38. The question is whether the applicant was a dependant within the meaning of the 1998 Act. This depends whether the applicant is “the other party to a de facto relationship with the worker” as referred to in the definition of ‘dependants’.
39. Clearly I must in determining whether the deceased and the applicant were other in a de facto relationship take into account all the circumstances of the relationship. My research indicates that no regulations were prescribed for the purposes of subsection (4) of the 1998 Act.
40. I am satisfied and it is admitted by the respondent that Madison was wholly dependent for support upon the deceased. The deceased was supporting her in various ways over and above the Child Support Agency's assessment. There is no doubt that Therese Reid was also jointly and severally liable to support the third respondent but that does not preclude a finding of total dependency by Madison also upon the deceased: See Holdlen Pty Ltd v Walsh (2000) 19 NSWCCR 629 at 642 (CA).
41. The new definition of ‘de facto partner’ is to be found in section 21C of the Interpretation Act 1987. I mention it because the case was argued on the basis of the section being in force. ...
43. As I said, I must look at all the circumstances of the relationship. The following are matters that I have had regard to in considering the position with respect to the applicant and her relationship with the deceased. It is convenient to touch on the relevant issues with respect to Tahlia at the same time. I do so with respect to the applicant by reference to noncomprehensive checklist in section 21C of the Interpretation Act 1987. It seems to me that these factors are equally applicable to any de facto relationship as well as all and any other relevant circumstances applicable to the particular case. The following seem to be of relevance in this case:
a) The duration of the relationship . The applicant and the deceased had been together for over 8 years.
b) The nature and extent of their common residence. They each came to stay at the other’s home on a regular basis. The deceased would come to applicant’s home every Friday night and return on Monday. She would do the reverse and stay at Putney bringing the third respondent, Tahlia with her. If the applicant were off during the week she would stay with him at Putney.
c) Whether a sexual relationship exists. A sexual relationship began very early in 2002 and continued till his death. The applicant gave oral evidence and she was cross examined about this including the fact she had conceived twice but unfortunately had miscarried on each occasion. These conceptions were unplanned.This only emerged as a consequence of a submission by the third respondent's counsel that they had not tried to have children. This evidence was given by leave and the applicant was in tears as she gave this evidence. I found it very credible evidence and was of such a private nature that she had not want to disclose it to her solicitor until this challenge by the third respondent in addresses.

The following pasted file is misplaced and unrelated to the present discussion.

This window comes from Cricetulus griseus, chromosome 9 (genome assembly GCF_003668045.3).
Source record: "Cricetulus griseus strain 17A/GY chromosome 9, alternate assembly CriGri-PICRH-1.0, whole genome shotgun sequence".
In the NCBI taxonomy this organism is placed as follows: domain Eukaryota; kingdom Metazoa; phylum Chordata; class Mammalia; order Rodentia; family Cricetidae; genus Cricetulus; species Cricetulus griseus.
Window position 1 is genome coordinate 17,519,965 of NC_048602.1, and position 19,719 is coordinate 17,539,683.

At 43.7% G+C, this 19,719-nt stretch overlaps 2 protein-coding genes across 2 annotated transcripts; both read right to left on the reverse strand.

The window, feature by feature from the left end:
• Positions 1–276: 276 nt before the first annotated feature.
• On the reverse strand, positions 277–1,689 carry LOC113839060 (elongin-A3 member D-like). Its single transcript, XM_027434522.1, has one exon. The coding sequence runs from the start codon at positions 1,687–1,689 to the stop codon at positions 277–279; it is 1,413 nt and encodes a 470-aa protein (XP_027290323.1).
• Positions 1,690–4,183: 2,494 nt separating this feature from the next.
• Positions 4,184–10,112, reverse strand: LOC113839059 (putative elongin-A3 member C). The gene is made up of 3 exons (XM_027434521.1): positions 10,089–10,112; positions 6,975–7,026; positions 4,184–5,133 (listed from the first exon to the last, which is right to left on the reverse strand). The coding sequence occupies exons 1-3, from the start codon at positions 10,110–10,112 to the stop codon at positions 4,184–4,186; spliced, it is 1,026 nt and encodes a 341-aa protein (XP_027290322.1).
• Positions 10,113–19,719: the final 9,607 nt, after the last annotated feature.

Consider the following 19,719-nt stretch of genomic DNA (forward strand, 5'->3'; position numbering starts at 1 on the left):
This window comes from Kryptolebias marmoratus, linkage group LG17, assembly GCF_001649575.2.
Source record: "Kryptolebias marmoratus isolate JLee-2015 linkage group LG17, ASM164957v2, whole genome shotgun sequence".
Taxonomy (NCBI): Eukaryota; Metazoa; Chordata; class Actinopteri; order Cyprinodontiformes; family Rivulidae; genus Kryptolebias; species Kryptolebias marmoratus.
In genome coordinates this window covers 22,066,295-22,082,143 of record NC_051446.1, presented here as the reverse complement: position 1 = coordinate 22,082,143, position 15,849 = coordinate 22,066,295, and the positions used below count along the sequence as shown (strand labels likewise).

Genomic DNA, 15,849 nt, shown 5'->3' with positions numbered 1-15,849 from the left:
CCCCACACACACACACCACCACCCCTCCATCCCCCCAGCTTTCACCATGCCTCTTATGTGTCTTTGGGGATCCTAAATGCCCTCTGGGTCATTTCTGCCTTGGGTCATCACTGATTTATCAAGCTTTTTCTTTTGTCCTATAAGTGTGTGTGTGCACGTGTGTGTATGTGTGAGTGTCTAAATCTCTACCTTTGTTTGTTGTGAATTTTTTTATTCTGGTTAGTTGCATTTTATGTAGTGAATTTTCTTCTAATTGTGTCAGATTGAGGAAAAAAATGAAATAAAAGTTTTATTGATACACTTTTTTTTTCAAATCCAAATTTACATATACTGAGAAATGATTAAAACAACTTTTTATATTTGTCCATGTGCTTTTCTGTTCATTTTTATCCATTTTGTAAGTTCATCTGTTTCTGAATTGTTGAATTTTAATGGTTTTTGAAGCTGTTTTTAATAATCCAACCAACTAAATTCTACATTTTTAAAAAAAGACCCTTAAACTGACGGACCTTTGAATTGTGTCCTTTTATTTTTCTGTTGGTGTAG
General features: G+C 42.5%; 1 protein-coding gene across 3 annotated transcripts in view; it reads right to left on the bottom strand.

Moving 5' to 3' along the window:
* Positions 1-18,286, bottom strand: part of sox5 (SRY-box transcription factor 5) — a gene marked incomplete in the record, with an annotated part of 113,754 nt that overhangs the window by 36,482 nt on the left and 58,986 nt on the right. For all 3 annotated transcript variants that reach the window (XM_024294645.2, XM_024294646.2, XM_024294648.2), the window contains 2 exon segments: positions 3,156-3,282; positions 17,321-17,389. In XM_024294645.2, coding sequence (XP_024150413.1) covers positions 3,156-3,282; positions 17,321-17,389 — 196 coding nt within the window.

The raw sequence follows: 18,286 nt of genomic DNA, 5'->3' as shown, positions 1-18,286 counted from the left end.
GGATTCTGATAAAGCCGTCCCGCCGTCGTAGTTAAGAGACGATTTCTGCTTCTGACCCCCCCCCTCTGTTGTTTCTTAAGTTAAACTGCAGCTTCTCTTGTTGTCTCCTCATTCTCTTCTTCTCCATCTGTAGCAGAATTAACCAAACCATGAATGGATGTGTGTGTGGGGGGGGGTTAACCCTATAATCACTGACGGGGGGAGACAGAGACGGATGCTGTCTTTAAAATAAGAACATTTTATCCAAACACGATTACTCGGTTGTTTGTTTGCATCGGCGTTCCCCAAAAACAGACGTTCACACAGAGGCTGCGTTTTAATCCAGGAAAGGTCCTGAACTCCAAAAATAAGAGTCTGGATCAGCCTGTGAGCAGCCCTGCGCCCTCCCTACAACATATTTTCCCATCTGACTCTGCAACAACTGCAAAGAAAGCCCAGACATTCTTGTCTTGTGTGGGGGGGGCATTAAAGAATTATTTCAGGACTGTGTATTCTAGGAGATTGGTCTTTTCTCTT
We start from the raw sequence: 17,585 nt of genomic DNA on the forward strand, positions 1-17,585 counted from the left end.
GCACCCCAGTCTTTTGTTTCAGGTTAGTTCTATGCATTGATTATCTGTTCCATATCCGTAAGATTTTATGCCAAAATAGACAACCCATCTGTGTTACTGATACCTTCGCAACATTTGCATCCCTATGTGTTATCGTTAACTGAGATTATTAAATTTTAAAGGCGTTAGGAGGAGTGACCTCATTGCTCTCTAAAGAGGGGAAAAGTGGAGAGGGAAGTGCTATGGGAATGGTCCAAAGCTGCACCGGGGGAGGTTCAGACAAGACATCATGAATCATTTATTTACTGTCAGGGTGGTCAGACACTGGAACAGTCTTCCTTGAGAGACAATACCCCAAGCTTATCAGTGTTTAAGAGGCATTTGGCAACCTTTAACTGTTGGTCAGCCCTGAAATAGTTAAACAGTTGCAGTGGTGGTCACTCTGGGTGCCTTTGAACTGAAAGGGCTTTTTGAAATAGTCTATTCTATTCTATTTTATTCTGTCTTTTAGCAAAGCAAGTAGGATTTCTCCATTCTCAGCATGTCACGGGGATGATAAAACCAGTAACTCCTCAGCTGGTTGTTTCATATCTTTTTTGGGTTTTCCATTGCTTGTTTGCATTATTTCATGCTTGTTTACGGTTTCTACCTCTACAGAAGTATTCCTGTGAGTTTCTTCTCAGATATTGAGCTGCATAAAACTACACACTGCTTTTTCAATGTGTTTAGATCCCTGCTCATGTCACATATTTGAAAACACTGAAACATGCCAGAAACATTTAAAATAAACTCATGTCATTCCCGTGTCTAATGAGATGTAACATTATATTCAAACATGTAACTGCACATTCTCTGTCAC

d) The degree of financial dependence or interdependence, and any arrangements for financial support, between them.They each provided funds in support of the other. He provided funds to assist with household purchases. He looked after all themaintenance of their applicant's house and did the mowing and gardening. The deceased helped the Tahlia buy presents and she received presents from “Mum and Stuart”.
e) The ownership, use and acquisition of property. Neither owned their own home.Whatever each had seemed to come from that person’s parents. I do not see this factor in this case as being determinative. The deceased clearly lived at Putney because that was where he was working on the river as a shipwright.
f) The degree of mutual commitment to a shared life.There is no doubt in my mind that the applicant and the deceased were devoted to one another. They did things as a family with both Madison and Tahlia, as evidenced by the photographs attached to the applicant’s supplementary statement. If Madison was there she was treated as part of the family by the applicant as well as by the deceased. This is confirmed by the photographs in evidence. Tahlia too was treated by the deceased as one wouldtreat a daughter.
g) The care and support of children. The applicant provided such money as he could for Tahlia, bought goods and was generous of his time with Tahlia. He acted in place of a parent towards her.
h) The performance of household duties. These were shared between them when together at each residence.
i) The reputation and public aspects of the relationship. The evidence not only of the applicant but of the deceased’s sister Louise Gaggin very definitely confirms this. Everyone in the deceased’s family knew of them and regarded them as a couple. Tahlia's aunt Ms Condon also confirms it as does Samuel Small.
44. Whilst not expressly in the above checklist, the fact of the conception of two children who miscarried is also an important matter to have regard to.
48. I have no hesitation in concluding that, having regard to those matters I have discussed above from what I termed a ‘checklist’ and the matter of the two miscarriages where the deceased was the father, that the applicant was in a de facto relationship with the deceased, that all the ingredients of the definition of de facto relationship satisfied, namely:
(a) they had a mutual commitment to a shared life, and
(b) their relationship was genuine and continuing, and
(c) they lived together,and they were not married to one another.